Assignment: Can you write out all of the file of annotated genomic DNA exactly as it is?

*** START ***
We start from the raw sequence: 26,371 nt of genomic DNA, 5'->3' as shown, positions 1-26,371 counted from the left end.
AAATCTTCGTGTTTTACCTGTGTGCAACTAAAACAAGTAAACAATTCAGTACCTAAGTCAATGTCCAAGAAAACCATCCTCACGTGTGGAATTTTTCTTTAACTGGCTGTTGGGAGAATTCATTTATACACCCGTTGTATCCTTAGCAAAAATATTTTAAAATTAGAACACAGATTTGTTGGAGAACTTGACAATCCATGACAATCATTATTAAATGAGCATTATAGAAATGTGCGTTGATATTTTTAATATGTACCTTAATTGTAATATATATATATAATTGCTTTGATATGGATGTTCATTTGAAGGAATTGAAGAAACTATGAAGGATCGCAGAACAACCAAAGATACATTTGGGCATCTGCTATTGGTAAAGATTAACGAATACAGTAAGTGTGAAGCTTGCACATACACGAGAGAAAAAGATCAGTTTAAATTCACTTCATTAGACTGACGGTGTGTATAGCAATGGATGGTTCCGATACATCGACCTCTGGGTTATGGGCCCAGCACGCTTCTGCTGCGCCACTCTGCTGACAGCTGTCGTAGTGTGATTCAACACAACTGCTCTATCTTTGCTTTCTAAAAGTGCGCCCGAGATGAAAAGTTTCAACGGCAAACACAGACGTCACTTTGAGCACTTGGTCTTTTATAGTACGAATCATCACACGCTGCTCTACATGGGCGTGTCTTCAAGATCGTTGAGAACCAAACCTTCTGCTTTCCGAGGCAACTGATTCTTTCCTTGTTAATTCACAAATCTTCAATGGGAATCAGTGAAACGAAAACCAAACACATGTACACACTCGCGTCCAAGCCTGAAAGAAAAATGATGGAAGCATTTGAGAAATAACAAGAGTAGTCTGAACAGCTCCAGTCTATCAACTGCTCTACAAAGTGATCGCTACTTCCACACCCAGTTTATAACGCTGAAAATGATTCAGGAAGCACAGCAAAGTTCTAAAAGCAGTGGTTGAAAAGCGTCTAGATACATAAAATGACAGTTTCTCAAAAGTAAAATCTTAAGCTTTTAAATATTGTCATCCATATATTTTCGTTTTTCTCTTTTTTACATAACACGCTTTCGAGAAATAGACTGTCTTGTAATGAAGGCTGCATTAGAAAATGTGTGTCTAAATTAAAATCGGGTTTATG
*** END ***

We start from the raw sequence: 26,371 nt of genomic DNA, 5'->3' as shown, positions 1-26,371 counted from the left end.
AAATCTTCGTGTTTTACCTGTGTGCAACTAAAACAAGTAAACAATTCAGTACCTAAGTCAATGTCCAAGAAAACCATCCTCACGTGTGGAATTTTTCTTTAACTGGCTGTTGGGAGAATTCATTTATACACCCGTTGTATCCTTAGCAAAAATATTTTAAAATTAGAACACAGATTTGTTGGAGAACTTGACAATCCATGACAATCATTATTAAATGAGCATTATAGAAATGTGCGTTGATATTTTTAATATGTACCTTAATTGTAATATATATATATAATTGCTTTGATATGGATGTTCATTTGAAGGAATTGAAGAAACTATGAAGGATCGCAGAACAACCAAAGATACATTTGGGCATCTGCTATTGGTAAAGATTAACGAATACAGTAAGTGTGAAGCTTGCACATACACGAGAGAAAAAGATCAGTTTAAATTCACTTCATTAGACTGACGGTGTGTATAGCAATGGATGGTTCCGATACATCGACCTCTGGGTTATGGGCCCAGCACGCTTCTGCTGCGCCACTCTGCTGACAGCTGTCGTAGTGTGATTCAACACAACTGCTCTATCTTTGCTTTCTAAAAGTGCGCCCGAGATGAAAAGTTTCAACGGCAAACACAGACGTCACTTTGAGCACTTGGTCTTTTATAGTACGAATCATCACACGCTGCTCTACATGGGCGTGTCTTCAAGATCGTTGAGAACCAAACCTTCTGCTTTCCGAGGCAACTGATTCTTTCCTTGTTAATTCACAAATCTTCAATGGGAATCAGTGAAACGAAAACCAAACACATGTACACACTCGCGTCCAAGCCTGAAAGAAAAATGATGGAAGCATTTGAGAAATAACAAGAGTAGTCTGAACAGCTCCAGTCTATCAACTGCTCTACAAAGTGATCGCTACTTCCACACCCAGTTTATAACGCTGAAAATGATTCAGGAAGCACAGCAAAGTTCTAAAAGCAGTGGTTGAAAAGCGTCTAGATACATAAAATGACAGTTTCTCAAAAGTAAAATCTTAAGCTTTTAAATATTGTCATCCATATATTTTCGTTTTTCTCTTTTTTACATAACACGCTTTCGAGAAATAGACTGTCTTGTAATGAAGGCTGCATTAGAAAATGTGTGTCTAAATTAAAATCGGGTTTATG